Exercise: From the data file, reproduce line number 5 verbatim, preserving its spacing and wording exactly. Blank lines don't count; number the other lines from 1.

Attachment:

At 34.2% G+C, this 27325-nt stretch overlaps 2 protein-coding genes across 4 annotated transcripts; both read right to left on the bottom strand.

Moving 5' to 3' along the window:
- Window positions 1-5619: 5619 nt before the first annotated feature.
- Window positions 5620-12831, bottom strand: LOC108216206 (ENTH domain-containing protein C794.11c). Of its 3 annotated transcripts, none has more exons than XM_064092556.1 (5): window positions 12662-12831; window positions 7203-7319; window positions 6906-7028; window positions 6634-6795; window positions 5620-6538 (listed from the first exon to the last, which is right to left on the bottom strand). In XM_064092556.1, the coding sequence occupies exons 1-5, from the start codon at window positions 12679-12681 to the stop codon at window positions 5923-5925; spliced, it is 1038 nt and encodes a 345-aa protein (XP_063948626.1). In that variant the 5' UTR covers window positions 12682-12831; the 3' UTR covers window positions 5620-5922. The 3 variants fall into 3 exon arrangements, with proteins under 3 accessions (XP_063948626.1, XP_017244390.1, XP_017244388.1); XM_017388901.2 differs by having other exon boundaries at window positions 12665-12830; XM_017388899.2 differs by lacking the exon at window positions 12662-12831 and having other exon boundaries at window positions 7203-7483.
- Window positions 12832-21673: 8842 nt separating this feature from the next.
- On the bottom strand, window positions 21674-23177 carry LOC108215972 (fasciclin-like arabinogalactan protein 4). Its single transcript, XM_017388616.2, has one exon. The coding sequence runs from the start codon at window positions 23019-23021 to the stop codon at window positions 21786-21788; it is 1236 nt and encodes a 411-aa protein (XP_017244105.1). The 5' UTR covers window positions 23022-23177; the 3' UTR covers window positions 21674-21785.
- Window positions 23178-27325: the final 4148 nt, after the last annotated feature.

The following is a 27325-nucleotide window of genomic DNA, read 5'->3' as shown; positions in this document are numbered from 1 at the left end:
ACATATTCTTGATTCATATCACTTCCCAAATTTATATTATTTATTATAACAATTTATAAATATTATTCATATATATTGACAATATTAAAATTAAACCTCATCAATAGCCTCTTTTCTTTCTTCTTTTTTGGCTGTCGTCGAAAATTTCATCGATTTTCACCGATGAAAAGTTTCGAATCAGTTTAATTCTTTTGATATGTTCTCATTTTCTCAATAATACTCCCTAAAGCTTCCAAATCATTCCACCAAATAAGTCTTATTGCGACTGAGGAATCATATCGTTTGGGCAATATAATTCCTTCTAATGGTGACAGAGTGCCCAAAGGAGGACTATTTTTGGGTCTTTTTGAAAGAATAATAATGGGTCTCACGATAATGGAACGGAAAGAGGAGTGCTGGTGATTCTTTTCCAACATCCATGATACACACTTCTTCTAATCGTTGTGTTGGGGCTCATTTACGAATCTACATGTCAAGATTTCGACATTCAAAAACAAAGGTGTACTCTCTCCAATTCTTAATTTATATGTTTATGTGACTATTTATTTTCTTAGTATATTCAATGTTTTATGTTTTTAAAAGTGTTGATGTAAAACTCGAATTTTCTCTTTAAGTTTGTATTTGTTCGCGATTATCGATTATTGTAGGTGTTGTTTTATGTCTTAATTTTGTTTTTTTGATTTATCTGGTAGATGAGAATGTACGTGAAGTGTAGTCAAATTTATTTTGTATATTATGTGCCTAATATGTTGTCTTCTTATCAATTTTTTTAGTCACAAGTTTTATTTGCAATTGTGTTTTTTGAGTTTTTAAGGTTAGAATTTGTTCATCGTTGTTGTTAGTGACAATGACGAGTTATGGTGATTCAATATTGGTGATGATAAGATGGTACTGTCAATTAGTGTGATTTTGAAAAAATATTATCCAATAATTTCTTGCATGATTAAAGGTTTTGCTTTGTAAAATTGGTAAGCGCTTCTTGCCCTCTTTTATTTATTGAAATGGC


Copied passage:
- Window positions 12832-21673: 8842 nt separating this feature from the next.